In part 3, I’m going to devise a new experiment that really focuses on feeling my feet whilst climbing, combined with useful stuff I’ve picked out of two more chapters from The Rock Warrior’s Way: Life is Subtle12 and Accepting Responsibility13. I’m also going to think about what is actually going on with the fear of people watching.
Feel free to ask questions and make comments. 🙂
1The Rock Warrior’s Way Mental Training for Climbers, Ilgner, A., 2006, Second Edition; Third Printing, Desiderata Institute, La Vergne.
2Vertical Mind Psychological Approaches for Optimal Rock Climbing, McGrath, D. & Elison, J., 2014, Sharp End Publishing, LLC, Boulder.
3Boulder Brighton’s website is here.
4The effects of complex PTSD: “affect dysregulation; dissociation; somatic disturbance; negative or distorted self-image; impaired capacity to initiate, navigate, or sustain human relationships; and rupture of one’s fundamental beliefs and systems of meaning” – taken from Overcoming Trauma Through Yoga Reclaiming Your Body (2011), Emerson, .D & Hopper, E., North Atlantic Books, Berkeley, p. 16.
5Dissociable Roles of Prelimbic and Infralimbic Cortices, Ventral Hippocampus, and Basolateral Amydala in the Expression and Extinction of Conditioned Fear, Sierra-Mercado, D., Padilla-Coreano, N., Quirk, G.J., in Neuropsychopharmacology, volume 36, pp. 529–538 (2011); Posttraumatic Stress Disorder: The Role of Medial Prefrontal Cortex and Amydala, Koenigs, M. & Grafman, J., in The Neuroscientist, Volume 15 Number 5, October 2009, pp. 540-548.
6TRE Workshop factilitated by Deborah Brown; here’s a link.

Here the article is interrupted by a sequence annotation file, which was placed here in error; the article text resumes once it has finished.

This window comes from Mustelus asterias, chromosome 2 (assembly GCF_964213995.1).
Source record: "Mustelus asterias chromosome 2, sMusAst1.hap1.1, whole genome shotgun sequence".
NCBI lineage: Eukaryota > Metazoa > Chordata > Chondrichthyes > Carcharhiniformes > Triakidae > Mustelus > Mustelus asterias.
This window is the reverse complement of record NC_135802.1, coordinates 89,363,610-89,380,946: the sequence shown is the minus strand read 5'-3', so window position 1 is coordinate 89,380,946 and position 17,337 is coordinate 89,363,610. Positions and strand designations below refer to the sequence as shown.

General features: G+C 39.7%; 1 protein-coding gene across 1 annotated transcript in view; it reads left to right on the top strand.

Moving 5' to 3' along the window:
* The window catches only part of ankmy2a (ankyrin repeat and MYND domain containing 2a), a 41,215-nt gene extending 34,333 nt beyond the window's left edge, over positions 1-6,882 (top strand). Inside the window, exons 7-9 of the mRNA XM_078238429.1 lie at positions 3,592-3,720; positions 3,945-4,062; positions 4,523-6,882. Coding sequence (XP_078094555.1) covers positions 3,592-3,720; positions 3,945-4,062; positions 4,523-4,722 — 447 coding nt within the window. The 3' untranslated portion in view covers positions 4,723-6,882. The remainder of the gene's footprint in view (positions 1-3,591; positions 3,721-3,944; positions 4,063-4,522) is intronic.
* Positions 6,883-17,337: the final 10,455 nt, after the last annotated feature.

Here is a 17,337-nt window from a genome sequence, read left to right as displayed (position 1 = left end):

7Mindfulness practice leads to increases in regional brain gray matter density, Holzel, B.K., Carmody, J., Vangel, M., Congleton, C., Yerramsetti, S.M., Gard, T., Lazar, S.W., in Psychiatry Res., 2011 Jan 30; 191(1), pp. 36–43.
8Effect of aerobic exercise on hippocampal volume in humans: A systematic review and meta-analysis, Firth, J., Stubbs, B., Vancampfort, D., Schuch, F., Lagopoulos, J. Rosenbaum, S., Ward, P.B., in NeuroImage,
Volume 166, 1 February 2018, pp. 230-238.
9The Rock Warrior’s Way Mental Training for Climbers, Ilgner, A., 2006, Second Edition; Third Printing, Desiderata Institute, La Vergne, pp. 1-24.
10Vertical Mind Psychological Approaches for Optimal Rock Climbing, McGrath, D. & Elison, J., 2014, Sharp End Publishing, LLC, Boulder, pp. 28-31.
11Trauma Centre’s website is here. Their principles are: “the emphasis is not on the external expression or appearance (i.e. doing it”right”), or receiving the approval of an external authority. Rather, the focus is on the internal experience of the participant”.
12The Rock Warrior’s Way Mental Training for Climbers, Ilgner, A., 2006, Second Edition; Third Printing, Desiderata Institute, La Vergne, pp. 25-40.
13Ibid. pp. 41-59.